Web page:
Hobbling down the stairs of the Tula Art Center to MOCA’s space for the Sonic Generator concert was unpleasant, but they gave me some Riesling to dull the pain and rewarded me with a good performance of some pretty interesting music.
The first three pieces involved electronic modulation of one kind or another. Davis’ Like Sweet Bells Jangled was written for clarinet and percussion. As the musicians play, the sound is fed into a mixing board that multiplies the sounds together. I could probably give a reasonable sounding facsimile of an explanation of what that means but I’d probably be embarrassingly wrong. My limited understanding, however, didn’t prevent me from appreciating the effect: a series of complimentary tones accompanying the two musicians to fill out the piece into something that was not at all out of tune and harsh, as the quote from Shakespeare from which the piece gets its name concludes, but really quite appealing. I would be really interested in hearing how the piece would sound with different timbers: maybe keeping the clarinet but, perhaps, using a something wooden for the percussion. I wonder how much it would affect the electronic effects to do something like that.
Ingram Marshall’s September Canons was written for a solo violin playing with time-delayed recordings of herself. I’ve heard a number of variations on this effect and some worked really well and others kind of fell flat. This particular piece wasn’t among my favorite to use the technique but it was certainly decent. It took me a while to get into the piece; it felt to me like it wasn’t living up to its potential at first. About half-way through, however, it hit a point that brought to mind whale song and finally began to hold my ear and capture my mind. It then moved into a more dancey realm, with repeated pizzicato notes producing an almost flamenco rhythm, and then settling into something that reminded me somewhat of Central European folk melodies. I liked Kim’s playing and think that she really brought a good sound to the piece.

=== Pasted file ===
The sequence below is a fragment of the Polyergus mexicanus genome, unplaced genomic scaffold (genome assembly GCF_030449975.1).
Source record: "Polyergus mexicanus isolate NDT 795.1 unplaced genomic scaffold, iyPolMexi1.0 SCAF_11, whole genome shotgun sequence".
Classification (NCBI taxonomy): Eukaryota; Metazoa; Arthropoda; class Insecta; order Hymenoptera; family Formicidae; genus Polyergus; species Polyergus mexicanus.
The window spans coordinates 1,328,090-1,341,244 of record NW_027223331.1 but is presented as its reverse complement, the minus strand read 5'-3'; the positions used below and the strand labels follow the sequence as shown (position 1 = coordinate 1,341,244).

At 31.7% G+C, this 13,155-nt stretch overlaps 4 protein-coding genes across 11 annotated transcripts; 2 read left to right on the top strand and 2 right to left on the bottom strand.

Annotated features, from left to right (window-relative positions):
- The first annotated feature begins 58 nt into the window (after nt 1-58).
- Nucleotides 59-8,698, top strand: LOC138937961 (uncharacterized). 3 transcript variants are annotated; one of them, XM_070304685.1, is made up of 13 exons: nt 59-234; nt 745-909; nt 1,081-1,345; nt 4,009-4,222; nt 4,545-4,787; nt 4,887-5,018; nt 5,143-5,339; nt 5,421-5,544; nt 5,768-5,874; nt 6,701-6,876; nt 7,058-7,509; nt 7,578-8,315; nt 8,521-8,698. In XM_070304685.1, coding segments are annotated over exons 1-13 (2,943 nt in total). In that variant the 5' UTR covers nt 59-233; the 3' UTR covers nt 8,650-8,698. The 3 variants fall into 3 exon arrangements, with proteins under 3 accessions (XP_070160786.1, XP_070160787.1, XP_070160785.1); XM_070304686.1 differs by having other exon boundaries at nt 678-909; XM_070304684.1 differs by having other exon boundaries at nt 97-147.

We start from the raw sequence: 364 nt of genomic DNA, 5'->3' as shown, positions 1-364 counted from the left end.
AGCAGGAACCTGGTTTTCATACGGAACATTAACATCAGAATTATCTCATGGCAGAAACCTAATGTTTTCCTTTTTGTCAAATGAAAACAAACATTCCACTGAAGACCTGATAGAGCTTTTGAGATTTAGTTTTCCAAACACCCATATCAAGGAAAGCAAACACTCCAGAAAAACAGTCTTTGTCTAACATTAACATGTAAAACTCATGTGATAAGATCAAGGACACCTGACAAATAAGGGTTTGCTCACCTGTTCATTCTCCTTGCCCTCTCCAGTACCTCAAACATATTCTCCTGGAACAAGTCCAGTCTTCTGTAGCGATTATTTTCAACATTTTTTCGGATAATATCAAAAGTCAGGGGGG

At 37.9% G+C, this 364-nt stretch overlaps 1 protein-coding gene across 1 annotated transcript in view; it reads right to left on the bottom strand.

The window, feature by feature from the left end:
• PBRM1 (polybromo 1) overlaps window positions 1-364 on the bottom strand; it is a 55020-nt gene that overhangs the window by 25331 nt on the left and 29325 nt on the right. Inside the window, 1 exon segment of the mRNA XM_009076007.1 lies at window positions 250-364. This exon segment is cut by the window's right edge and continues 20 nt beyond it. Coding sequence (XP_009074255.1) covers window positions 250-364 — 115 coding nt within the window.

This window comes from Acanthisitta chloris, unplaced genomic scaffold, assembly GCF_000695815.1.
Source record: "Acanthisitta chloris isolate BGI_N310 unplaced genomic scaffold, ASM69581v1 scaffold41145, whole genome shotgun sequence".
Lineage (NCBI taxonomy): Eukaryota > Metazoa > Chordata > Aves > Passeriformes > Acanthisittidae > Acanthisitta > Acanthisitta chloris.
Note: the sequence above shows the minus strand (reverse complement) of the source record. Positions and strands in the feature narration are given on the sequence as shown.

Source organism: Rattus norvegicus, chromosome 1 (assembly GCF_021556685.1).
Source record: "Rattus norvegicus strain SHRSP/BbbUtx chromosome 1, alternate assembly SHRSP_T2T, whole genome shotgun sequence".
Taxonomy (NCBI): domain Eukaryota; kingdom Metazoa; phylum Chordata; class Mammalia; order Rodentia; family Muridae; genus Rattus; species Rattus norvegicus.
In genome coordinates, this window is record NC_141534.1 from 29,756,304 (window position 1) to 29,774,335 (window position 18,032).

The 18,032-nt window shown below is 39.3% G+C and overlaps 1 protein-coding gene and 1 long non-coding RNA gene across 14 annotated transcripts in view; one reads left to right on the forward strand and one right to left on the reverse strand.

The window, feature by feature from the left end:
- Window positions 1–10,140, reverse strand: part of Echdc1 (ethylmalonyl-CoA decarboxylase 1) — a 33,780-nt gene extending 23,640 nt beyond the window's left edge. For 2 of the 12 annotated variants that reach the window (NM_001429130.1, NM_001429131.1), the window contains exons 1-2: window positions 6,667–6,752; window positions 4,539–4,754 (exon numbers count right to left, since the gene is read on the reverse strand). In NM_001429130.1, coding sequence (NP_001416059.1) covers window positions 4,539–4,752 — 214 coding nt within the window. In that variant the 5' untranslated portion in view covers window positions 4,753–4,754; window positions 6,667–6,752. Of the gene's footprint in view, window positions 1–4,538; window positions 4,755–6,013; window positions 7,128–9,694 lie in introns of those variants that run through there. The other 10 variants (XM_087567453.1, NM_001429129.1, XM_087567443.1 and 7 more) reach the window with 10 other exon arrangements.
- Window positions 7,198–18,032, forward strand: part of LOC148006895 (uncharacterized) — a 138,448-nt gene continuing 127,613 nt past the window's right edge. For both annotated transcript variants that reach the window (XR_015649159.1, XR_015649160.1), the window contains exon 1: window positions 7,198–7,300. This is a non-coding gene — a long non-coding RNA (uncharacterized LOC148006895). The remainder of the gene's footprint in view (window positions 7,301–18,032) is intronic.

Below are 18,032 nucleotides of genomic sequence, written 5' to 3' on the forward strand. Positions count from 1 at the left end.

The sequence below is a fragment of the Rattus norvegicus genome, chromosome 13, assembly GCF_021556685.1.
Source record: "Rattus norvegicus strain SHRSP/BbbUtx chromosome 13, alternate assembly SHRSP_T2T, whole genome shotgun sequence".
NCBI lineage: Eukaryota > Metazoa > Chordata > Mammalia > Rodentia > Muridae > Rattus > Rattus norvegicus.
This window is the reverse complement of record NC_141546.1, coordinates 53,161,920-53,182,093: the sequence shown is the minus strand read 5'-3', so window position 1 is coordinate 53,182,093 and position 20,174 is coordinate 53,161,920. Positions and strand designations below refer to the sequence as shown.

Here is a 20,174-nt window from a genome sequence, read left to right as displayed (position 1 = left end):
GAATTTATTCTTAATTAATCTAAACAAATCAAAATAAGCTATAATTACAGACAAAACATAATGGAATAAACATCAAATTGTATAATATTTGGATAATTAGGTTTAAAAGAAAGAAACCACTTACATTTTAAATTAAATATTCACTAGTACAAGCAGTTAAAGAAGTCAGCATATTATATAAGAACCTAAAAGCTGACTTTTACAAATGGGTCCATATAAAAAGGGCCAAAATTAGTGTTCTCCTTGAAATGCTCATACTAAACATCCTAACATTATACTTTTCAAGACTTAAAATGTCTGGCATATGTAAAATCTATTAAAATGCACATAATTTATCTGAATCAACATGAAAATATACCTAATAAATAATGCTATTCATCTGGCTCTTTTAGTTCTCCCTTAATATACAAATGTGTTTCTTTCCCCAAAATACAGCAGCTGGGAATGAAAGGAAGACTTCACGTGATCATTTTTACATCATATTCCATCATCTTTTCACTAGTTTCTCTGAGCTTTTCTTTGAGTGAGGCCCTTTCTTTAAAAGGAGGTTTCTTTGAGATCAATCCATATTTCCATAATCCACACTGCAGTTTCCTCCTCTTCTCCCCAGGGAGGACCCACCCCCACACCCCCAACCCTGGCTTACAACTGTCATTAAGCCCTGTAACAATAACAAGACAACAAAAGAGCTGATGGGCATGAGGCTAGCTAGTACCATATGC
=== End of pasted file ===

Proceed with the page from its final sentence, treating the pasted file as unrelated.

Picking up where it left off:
The final piece to use electronic sounds was Daniel Trueman’s Nostalgic Synchronic for prepared digital piano. This was a play on Cage’s prepared piano but, instead of inserting objects into the strings of the piano to physically change the way the instrument sounds, the electric piano is fed through a processor to assign different effects to the keys, such as a reversed intonation or modulation to a mid-tone. The piece was comprised of three etudes, each with a different preparation. The first étude I could take or leave: it didn’t make much of an impression on me. The second was really beautiful, though, and the third was interesting, presenting delightful music occasionally intruded upon by tense, dramatic sounds. I’m not sure, but I suspect that there are actually more etudes that weren’t played: the overall piece felt a little incomplete and I can’t recall if that was mentioned or not when it was introduced.
Next was a piece called Delete/Control/Option by Marcos Balter, a title that served as a reminder that musicians use Apple products. This was a fully acoustic piece for alto flute and cello that produced a soundscape that somewhat drew me in. The thing that really caught my interest was that portions of the cello part were to be played at varying distances from the instrument’s bridge to alter the sound. (Ritchie actually crossed the bridge twice, though I suspect those were accidents.) I wish that I was the sort who would have stayed behind to ask to peek at the music because I’m really curious as to how that was notated.
They concluded the concert with a solid performance of Philip Glass’ Music in a Similar Motion, although the electric organ was a touch overpowering. It’s hard not to like Philip Glass’ music, although I don’t think that I have terribly much to say about it.
Overall, this was a good program. I almost always come away from Sonic Generator concerts feeling like I’ve learned something about the potential of music and I really appreciate that they usually introduce the pieces that make up their program in a way that helps me understand the techniques being used but that don’t take away from the sense that it’s a concert and not a music class.